sequence vs. list (vs. nlist)

Hi all,

[using MPS 2017.2.3 with Windows 7]

I have a checking rule that makes heavy use of sequences. It performs some checks on a big sequence and filters down the sequence (partly with a recursive function) until the sequence only contains items that don't meet the requirements of the check.

Eventually, I build an error message for the user, where I access the final sequence (thus actually building it, I suppose). WIth some sample models, this check takes 8-10 seconds per run (!) with my current implementation, which is quite a lot.

When I replace the sequence type in my implementation with list OR nlist, the check takes only 150-200 ms. I did not change any logic (still using recursion, still using higher order functions like disjunction and union).

Can somebody reason about that? Is the generated code significantly different when using list vs. sequence? I recently tried to make heavy use of sequences since out memory footprint is already pretty big and I was hoping that we could minimize the memory footprint by using sequences over list, but maybe this is a flawed assumption already. 

Any information on when and how to use sequences would be appreciated, but in particular I would be interested to learn if somebody could reason about above mentioned differences in runtime.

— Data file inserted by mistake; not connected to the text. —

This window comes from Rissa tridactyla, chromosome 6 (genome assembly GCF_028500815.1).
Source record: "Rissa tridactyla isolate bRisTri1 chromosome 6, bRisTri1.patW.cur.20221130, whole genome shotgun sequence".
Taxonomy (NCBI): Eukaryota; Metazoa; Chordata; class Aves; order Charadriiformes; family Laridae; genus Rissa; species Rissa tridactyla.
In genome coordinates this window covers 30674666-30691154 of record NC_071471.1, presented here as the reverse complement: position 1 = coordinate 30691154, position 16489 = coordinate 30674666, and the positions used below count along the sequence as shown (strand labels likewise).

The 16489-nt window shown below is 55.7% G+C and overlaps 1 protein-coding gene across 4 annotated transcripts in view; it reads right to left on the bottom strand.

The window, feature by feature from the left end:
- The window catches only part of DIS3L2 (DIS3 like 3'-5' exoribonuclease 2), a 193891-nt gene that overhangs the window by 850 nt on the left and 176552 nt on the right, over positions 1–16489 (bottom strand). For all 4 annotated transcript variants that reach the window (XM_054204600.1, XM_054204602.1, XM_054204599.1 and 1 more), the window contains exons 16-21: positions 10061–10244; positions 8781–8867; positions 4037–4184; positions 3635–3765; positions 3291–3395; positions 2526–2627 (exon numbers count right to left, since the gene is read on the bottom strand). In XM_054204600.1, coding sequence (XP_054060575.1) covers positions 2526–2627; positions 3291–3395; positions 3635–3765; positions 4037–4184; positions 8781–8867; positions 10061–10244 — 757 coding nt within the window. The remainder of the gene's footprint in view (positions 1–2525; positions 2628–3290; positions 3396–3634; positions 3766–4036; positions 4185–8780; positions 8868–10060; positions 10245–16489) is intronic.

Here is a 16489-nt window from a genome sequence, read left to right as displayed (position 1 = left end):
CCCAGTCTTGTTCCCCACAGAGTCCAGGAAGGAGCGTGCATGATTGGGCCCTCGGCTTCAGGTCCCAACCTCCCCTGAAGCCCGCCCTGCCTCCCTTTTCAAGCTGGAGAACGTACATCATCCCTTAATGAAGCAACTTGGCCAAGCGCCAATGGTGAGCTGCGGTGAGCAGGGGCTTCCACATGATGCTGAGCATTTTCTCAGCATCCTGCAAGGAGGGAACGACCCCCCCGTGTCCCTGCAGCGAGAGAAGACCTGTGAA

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Operations on sequences are executed at the time you iterate over the sequence. When you write sequence.where(...) the filter is not applied immediately, but a new FilteringSequence is created.

Every time you iterate over a sequence all filter/map/... functions are applied again. Sequences are useful to save memory when you chain multiple operations and use the resulting sequence only once. If you use the result multiple times it makes sense to cache the computations by creating a list from the sequence.

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Thanks Sascha, your explanation meets my expectations. It still seems odd to me that just iterating over the sequence once (which is what I measured) takes ~4.5 seconds. The checking rules in question iterates twice in total over the sequence, which leads to the 8-10 seconds I was mentioning in my original post per run.
Iterating the sequence itself can't be the issue since the sequence is empty most of the time. Iteration (e.g. by calling '.size') still takes several seconds.

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Here is a screenshot of a profiling session I've done. The total times are way bigger with the profilier attached, but they still reflect the dimensions. Not sure if this provides any additional insight, but the getString method on SPropertyOperations seems to do some heavy lifting.

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